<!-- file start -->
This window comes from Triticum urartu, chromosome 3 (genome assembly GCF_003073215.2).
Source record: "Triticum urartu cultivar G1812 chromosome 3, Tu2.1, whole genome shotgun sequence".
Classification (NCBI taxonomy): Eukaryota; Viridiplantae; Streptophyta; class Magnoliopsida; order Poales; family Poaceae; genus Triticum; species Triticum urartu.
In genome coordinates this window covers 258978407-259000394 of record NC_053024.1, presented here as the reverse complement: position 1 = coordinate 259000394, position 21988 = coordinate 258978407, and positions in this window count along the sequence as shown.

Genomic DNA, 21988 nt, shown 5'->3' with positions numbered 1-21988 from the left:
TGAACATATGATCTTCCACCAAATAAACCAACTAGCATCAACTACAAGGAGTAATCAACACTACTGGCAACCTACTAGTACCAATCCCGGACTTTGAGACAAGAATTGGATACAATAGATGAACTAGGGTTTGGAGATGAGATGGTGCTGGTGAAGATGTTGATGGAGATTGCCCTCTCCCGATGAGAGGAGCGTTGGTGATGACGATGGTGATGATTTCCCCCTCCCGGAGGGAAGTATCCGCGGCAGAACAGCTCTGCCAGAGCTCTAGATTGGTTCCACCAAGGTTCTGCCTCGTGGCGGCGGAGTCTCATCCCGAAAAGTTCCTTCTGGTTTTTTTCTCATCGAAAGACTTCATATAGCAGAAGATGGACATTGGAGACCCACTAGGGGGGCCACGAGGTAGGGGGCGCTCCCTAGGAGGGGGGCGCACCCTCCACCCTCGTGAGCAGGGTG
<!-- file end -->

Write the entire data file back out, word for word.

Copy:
This window comes from Triticum urartu, chromosome 3 (genome assembly GCF_003073215.2).
Source record: "Triticum urartu cultivar G1812 chromosome 3, Tu2.1, whole genome shotgun sequence".
Classification (NCBI taxonomy): Eukaryota; Viridiplantae; Streptophyta; class Magnoliopsida; order Poales; family Poaceae; genus Triticum; species Triticum urartu.
In genome coordinates this window covers 258978407-259000394 of record NC_053024.1, presented here as the reverse complement: position 1 = coordinate 259000394, position 21988 = coordinate 258978407, and positions in this window count along the sequence as shown.

Genomic DNA, 21988 nt, shown 5'->3' with positions numbered 1-21988 from the left:
TGAACATATGATCTTCCACCAAATAAACCAACTAGCATCAACTACAAGGAGTAATCAACACTACTGGCAACCTACTAGTACCAATCCCGGACTTTGAGACAAGAATTGGATACAATAGATGAACTAGGGTTTGGAGATGAGATGGTGCTGGTGAAGATGTTGATGGAGATTGCCCTCTCCCGATGAGAGGAGCGTTGGTGATGACGATGGTGATGATTTCCCCCTCCCGGAGGGAAGTATCCGCGGCAGAACAGCTCTGCCAGAGCTCTAGATTGGTTCCACCAAGGTTCTGCCTCGTGGCGGCGGAGTCTCATCCCGAAAAGTTCCTTCTGGTTTTTTTCTCATCGAAAGACTTCATATAGCAGAAGATGGACATTGGAGACCCACTAGGGGGGCCACGAGGTAGGGGGCGCTCCCTAGGAGGGGGGCGCACCCTCCACCCTCGTGAGCAGGGTG